Let’s start by saying the Yankees’ priority this offseason is to re-sign Aaron Judgefor obvious reasons.
But what happens after? If Judge re-signs, will the Yankees stop spending big to improve their team? If he doesn’t, will the team look to bring in another star or go full bore with their young prospects?
It’s an interesting spot the Yankees are in, and one that will affect their organization for years to come. Whichever way the Yankees decide to go in free agency, they should take a look at the top four shortstops on the market.
Trea Turner, Xander Bogaerts, Dansby Swanson and Carlos Correa are all poised to get lucrative deals while immediately improving any team that signs them. And with their infield in a state of flux with prospects ready to break through, the Yankees would definitely benefit from a veteran presence at the position.
But if the Yankees sign one of them, should it be Correa?
Correa has been a fixture for eight years now. Since winning the Rookie of the Year award in 2015 and getting selected to two All-Star Games, Correa has been at or near the top of the list of best shortstops in the game.
With that said, it’ll take a lot of money to bring him to the Bronx and it may be too much for the Yankees.
Correa took a relatively club-friendly deal last offseason when he signed a three-year, $105.3 million contract with the Minnesota Twins. What made it great for Correa was that there was an opt-out after year one, which Correa wound up using. Now, Correa is testing the market again.
Logic dictates he’ll be offered more than the deal he took with Minnesota, especially with teams hoping to lock him in before the other shortstops agree to deals, which could drive up the price of the other shortstops left on the market. But Correa has a lot going for him that could make his deal bigger than the others.
Correa is just 28 years old, younger than the other three shortstops, and has a track record that is arguably better. While those are “pros,” Correa’s credentials could have him get more money on the market.
If the Yankees re-sign Judge, it’ll be for more than $300 million. Are they willing to add another contract worth close to $200 million? If Judge doesn’t re-sign, then the Yankees could try and fill the void with Correa — and that sort of contract seems more manageable.
So, if the Yankees pull the trigger and bring in Correa with or without Judge, where does that leave the organization’s future plans? For years, fans have heard about how highly the team views Anthony Volpe and Oswald Peraza, their top infield prospects. They didn’t go after Correa last offseason because they didn’t want to clog up the position, and that’s what he would do if they signed him.
The other aspect of bringing in Correa is his health. In his career, Correa has missed nearly 200 games due to a variety of injuries. While his last two seasons saw the shortstop stay on the field for more than 135 games each, it is something the Yankees will have to look at very carefully.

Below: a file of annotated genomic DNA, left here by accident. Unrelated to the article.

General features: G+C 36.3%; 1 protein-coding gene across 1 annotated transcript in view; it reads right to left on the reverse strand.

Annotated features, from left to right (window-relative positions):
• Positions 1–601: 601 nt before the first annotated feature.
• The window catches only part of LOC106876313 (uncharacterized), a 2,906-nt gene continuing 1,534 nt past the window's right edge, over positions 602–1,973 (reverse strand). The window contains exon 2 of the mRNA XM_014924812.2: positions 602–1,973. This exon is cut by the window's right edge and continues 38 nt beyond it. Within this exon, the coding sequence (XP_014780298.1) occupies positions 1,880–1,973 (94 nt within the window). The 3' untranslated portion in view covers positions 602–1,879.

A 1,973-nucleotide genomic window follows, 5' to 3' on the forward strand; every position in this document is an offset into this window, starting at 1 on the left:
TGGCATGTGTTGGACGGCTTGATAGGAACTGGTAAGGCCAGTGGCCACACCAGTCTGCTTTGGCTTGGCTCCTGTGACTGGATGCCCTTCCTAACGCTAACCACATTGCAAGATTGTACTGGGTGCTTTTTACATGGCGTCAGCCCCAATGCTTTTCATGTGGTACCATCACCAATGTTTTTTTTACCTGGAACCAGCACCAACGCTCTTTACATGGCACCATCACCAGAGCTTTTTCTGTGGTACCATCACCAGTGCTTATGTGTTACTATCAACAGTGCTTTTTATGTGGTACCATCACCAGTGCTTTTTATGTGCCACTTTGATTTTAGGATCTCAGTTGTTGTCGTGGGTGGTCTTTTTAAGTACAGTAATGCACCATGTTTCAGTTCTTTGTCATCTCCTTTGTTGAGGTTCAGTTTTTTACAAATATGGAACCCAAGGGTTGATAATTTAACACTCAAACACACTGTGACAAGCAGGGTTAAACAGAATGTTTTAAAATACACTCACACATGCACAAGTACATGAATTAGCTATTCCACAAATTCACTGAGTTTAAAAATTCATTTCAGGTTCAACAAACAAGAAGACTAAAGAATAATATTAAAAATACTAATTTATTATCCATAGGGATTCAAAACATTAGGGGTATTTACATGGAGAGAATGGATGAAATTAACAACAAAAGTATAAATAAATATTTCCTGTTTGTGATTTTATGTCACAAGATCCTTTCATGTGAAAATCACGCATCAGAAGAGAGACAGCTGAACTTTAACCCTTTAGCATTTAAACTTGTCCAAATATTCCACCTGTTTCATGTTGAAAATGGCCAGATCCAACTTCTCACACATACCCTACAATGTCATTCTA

Correa would give the Yankees a dual-threat at shortstop the team hasn’t had since Derek Jeter.
In his career, Correa has hit .279/.357/.479. This past season with the Twins, he hit .291/.366/.467 with 22 home runs and 64 RBI. His batting average was third in the majors among shortstops (only behind Turner and Bogaerts). He was sixth in home runs, 12th in RBI and third in WAR (5.4).
Correa was also worth 140 wRC+ in 590 plate appearances this season, which put him at the top of the list of shortstops.
Put Correa’s numbers side-by-side to the Yankees’ everyday shortstop last season, Isiah Kiner-Falefa.
IKF was ninth in average, 15th in WAR, 33rd in home runs and 21st in RBI. Correa is an offensive upgrade over IKF in every way, and that’s also the case on the defensive side of the ball.
Correa was a platinum Gold Glove winner in 2021 and this past season he was no slouch, making just eight errors, tied for second least in the majors among shortstops, and was fourth in fielding percentage (0.983). But Correa was in just the 18th percentile when it came to Outs Above Average.
Still, with the Yankees leaning more to playing better defense, Correa is an upgrade over IKF, who was benched during the season and in the postseason for his fielding mistakes.
The Yankees should also take into account his playoff numbers. Correa has spent six of his eight seasons playing in the postseason, and he has hit .272/.344/.505 with 18 home runs and 59 RBI, including hitting .276 with two home runs and five RBI in the 2017 World Series.
And speaking of that 2017 season. Yes, Correa was a part of the sign-stealing that helped the Houston Astros win. But if he can help bring a title to the Yankees, isn’t it worth bringing him in?
Determining whether to bring Correa in is tricky. A lot of it depends on what happens with the Judge.
If Judge doesn’t re-sign with the Yankees, then Correa is a slam-dunk signing. They can also get Correa to play second or third base to have one of the young kids play alongside him in their infield, but that would involve some rearrangement when it comes to Josh Donaldson and Gleyber Torres.
If Judge does return, then it’ll depend on the years and money. If the Yankees can convince the 28-year-old to take a contract that lets either side get out of the deal early, that will benefit the Yankees’ long-term plans.
However, I don’t see that happening. They then have to decide whether it’s time for Oswald Peraza and/or Anthony Volpe in the infield. If they feel they are ready, then they can forget bringing in Correa.
If not, then go for broke and sign Correa and deal your prospects for another top-of-the-line starter.